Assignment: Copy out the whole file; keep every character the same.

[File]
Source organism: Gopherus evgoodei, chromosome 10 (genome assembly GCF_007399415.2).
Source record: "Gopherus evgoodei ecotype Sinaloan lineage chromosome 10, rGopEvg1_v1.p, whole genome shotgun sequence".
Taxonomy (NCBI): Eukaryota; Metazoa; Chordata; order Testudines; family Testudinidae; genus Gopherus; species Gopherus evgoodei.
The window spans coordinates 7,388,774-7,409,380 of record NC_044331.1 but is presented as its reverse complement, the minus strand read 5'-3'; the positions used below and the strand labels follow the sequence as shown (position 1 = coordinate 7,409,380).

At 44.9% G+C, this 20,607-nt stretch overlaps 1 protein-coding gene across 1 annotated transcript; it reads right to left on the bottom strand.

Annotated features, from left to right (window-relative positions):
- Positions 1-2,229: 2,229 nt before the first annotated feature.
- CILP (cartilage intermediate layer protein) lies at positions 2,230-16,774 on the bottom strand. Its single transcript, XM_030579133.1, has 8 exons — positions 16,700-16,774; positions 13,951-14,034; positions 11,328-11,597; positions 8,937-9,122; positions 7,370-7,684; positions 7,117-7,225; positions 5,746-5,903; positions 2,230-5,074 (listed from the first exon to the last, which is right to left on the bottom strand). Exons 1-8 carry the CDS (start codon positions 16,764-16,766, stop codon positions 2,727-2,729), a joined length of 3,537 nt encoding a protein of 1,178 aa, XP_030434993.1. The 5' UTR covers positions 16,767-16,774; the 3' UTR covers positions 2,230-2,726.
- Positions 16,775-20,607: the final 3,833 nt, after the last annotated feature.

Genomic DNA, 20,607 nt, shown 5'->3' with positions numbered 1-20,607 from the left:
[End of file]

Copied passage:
Source organism: Gopherus evgoodei, chromosome 10 (genome assembly GCF_007399415.2).
Source record: "Gopherus evgoodei ecotype Sinaloan lineage chromosome 10, rGopEvg1_v1.p, whole genome shotgun sequence".
Taxonomy (NCBI): Eukaryota; Metazoa; Chordata; order Testudines; family Testudinidae; genus Gopherus; species Gopherus evgoodei.
The window spans coordinates 7,388,774-7,409,380 of record NC_044331.1 but is presented as its reverse complement, the minus strand read 5'-3'; the positions used below and the strand labels follow the sequence as shown (position 1 = coordinate 7,409,380).

At 44.9% G+C, this 20,607-nt stretch overlaps 1 protein-coding gene across 1 annotated transcript; it reads right to left on the bottom strand.

Annotated features, from left to right (window-relative positions):
- Positions 1-2,229: 2,229 nt before the first annotated feature.
- CILP (cartilage intermediate layer protein) lies at positions 2,230-16,774 on the bottom strand. Its single transcript, XM_030579133.1, has 8 exons — positions 16,700-16,774; positions 13,951-14,034; positions 11,328-11,597; positions 8,937-9,122; positions 7,370-7,684; positions 7,117-7,225; positions 5,746-5,903; positions 2,230-5,074 (listed from the first exon to the last, which is right to left on the bottom strand). Exons 1-8 carry the CDS (start codon positions 16,764-16,766, stop codon positions 2,727-2,729), a joined length of 3,537 nt encoding a protein of 1,178 aa, XP_030434993.1. The 5' UTR covers positions 16,767-16,774; the 3' UTR covers positions 2,230-2,726.
- Positions 16,775-20,607: the final 3,833 nt, after the last annotated feature.

Genomic DNA, 20,607 nt, shown 5'->3' with positions numbered 1-20,607 from the left: